We abstracted cross-sectional prevalence data, recruitment methods, and other information on heterosexual men who purchase sex from FSW. The purpose of this study is to systematically assess the prevalence of HIV, syphilis, gonorrhea, and chlamydia among heterosexual male clients of FSW in China.
Studies investigating the prevalence of STIs among heterosexual male clients of FSW were identified by searching for articles in the PubMed, Embase, China National Knowledge Infrastructure (CNKI), Wanfang Data, and CQVIP databases. CNKI, Wanfang Data, and CQVIP are China’s three major online bibliographic databases for searching Chinese-language biomedical journals. Combinations of terms for China, STIs, sex work, and sex workers were used to screen for potentially relevant studies (see Text S1). Chinese search terms incorporated the variety of local expressions for sex workers reported in the public health and social science literature . Articles from all years were eligible for inclusion. All database searches were updated through December 31, 2012.
Following PRISMA guidelines, the list of publications obtained through this initial search was narrowed to studies relevant to our analysis (see Table S1) . Studies that reported the quantitative prevalence of biomarkers of HIV, syphilis, gonorrhea, or chlamydia among male clients in mainland China or Hong Kong were included. Because the English and Chinese search terms did not limit the initial search to clients, the first round of exclusion based on article titles eliminated a large number of publications on the subject of female sex workers that did not report on heterosexual male clients. Male clients were defined as men who had ever purchased sex from a female sex worker in their lifetime. Although men who sell sex to men are also an important HIV risk group, this review included only studies of heterosexual male clients of FSW (referred to hereafter as “clients”). Reviews, intervention studies, modeling studies, and studies lacking sufficient details on methods were excluded. Studies were included if the sample consisted entirely of clients or if the sample was a more general group of men (e.g., miners or patients at STI clinics) but the reported STI prevalence was disaggregated by whether the men reported having purchased sex.
Data Extraction and Analysis
For all studies, two study authors (MMM and CW) independently extracted the following data: study location (province and city), population sampled, recruitment methods, total sample size, number of clients in the sample, years of data collection, age, income, marital status, definition of client, biomarkers examined, and prevalence of HIV, syphilis, gonorrhea, and chlamydia. The four STIs were defined according to national laboratory standards for diagnosis .
Publication bias was examined by visually inspecting funnel plots for asymmetry; for each STI a plot of the prevalence (x-axis) and the sample size (y-axis) was examined . The Begg and Mazumdar rank correlation was also used to evaluate publication bias (p-value <0.05 represents significant publication bias) . Heterogeneity across studies was estimated by calculating I2, an index of the variation across studies that is due to heterogeneity as opposed to chance . The studies were also categorized by population sampled (detainees vs. other), sampling strategy (convenience sample vs. other), region (southwest vs. other), and study period (2000–3, 2004–6, 2007–9, 2010–12), and these categories were examined for differences in the I2 statistic. Study locations were categorized based on official domestically used designations . Detainees refer to men arrested for purchasing sex and detained in jail or detention facilities known as reeducation centers, where they may be tested for HIV and other STIs .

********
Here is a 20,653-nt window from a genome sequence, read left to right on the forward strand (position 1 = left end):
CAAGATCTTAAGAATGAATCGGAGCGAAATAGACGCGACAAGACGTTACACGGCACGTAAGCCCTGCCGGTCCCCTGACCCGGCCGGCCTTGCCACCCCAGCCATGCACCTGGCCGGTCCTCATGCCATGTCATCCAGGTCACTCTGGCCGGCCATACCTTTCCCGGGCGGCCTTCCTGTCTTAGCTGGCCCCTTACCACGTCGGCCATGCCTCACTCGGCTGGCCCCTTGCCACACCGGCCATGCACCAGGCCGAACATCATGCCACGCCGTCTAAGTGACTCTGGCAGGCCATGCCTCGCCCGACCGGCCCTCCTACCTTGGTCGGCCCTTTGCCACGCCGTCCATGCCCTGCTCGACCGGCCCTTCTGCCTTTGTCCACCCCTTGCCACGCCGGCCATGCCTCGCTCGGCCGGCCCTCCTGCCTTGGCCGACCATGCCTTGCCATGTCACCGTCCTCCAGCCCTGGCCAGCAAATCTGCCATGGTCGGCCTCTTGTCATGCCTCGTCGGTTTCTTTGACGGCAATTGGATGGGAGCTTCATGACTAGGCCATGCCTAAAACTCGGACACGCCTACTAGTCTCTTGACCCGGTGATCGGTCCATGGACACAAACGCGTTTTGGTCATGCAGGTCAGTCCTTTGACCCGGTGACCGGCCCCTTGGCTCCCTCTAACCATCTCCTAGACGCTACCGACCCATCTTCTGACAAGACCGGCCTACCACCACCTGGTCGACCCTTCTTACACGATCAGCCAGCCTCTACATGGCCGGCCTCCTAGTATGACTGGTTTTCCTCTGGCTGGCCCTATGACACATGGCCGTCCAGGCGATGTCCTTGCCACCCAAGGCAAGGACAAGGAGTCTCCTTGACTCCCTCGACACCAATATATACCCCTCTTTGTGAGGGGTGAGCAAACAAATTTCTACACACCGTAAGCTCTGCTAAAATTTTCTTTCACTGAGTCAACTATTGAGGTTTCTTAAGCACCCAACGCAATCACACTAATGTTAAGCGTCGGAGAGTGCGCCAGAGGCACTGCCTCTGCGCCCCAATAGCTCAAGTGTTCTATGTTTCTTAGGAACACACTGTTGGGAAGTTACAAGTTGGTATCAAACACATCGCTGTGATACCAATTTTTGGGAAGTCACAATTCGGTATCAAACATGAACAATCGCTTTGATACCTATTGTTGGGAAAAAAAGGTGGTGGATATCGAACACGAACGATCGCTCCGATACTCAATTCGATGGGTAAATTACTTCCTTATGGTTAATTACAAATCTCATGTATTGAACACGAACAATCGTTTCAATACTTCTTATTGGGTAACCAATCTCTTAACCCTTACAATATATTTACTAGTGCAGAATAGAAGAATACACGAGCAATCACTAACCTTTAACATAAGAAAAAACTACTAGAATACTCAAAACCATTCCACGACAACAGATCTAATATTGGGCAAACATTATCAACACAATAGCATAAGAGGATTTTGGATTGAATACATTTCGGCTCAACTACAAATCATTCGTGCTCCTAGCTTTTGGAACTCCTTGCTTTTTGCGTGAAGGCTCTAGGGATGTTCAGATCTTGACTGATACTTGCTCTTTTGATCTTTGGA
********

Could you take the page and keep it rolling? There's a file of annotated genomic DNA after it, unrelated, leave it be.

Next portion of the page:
Random effect models were used to calculate the pooled prevalence estimates and 95% confidence intervals (CI) for HIV, syphilis, gonorrhea, and chlamydia. The pooled prevalence estimates were also calculated by population sampled, sampling strategy, location, and study period, and the chi-squared based Cochrane Q-test was used to compare the pooled prevalence estimates between subgroups. Odds ratios and 95% CI were calculated for the STI prevalence estimates to compare the risk of infection between clients and the general adult population in China. Comprehensive Meta-Analysis Version 2 (Biostat, Englewood, NJ) was used for all analyses.
2376 publications were obtained through the literature search, of which 37 met the inclusion criteria (Figure 1). There were large differences in the prevalence of HIV, syphilis, gonorrhea, and chlamydia reported by the studies (Table 1).
The median number of clients included in the studies was 450 (interquartile range [IQR], 186–2033). The total sample size of clients for all 37 studies was 26,552. Among studies reporting median age or age distributions, the majority of clients sampled were between 25 years old and 45 years old, except for six studies reporting a higher proportion of clients over 45 years of age –. Among studies reporting marital status, the majority of clients were married or living with their regular partner; the proportion exceeded 50% in all studies except four – and exceeded 75% in eight studies. Only six studies reported the income levels of the clients sampled. Three studies reported a median annual income between 1300–2000 US$ , , . In the other three studies, 40% of participants earned less than 1700 US$ per year , 65% earned less than 2900 US$ per year , and 33% earned less than 800 US$ per year .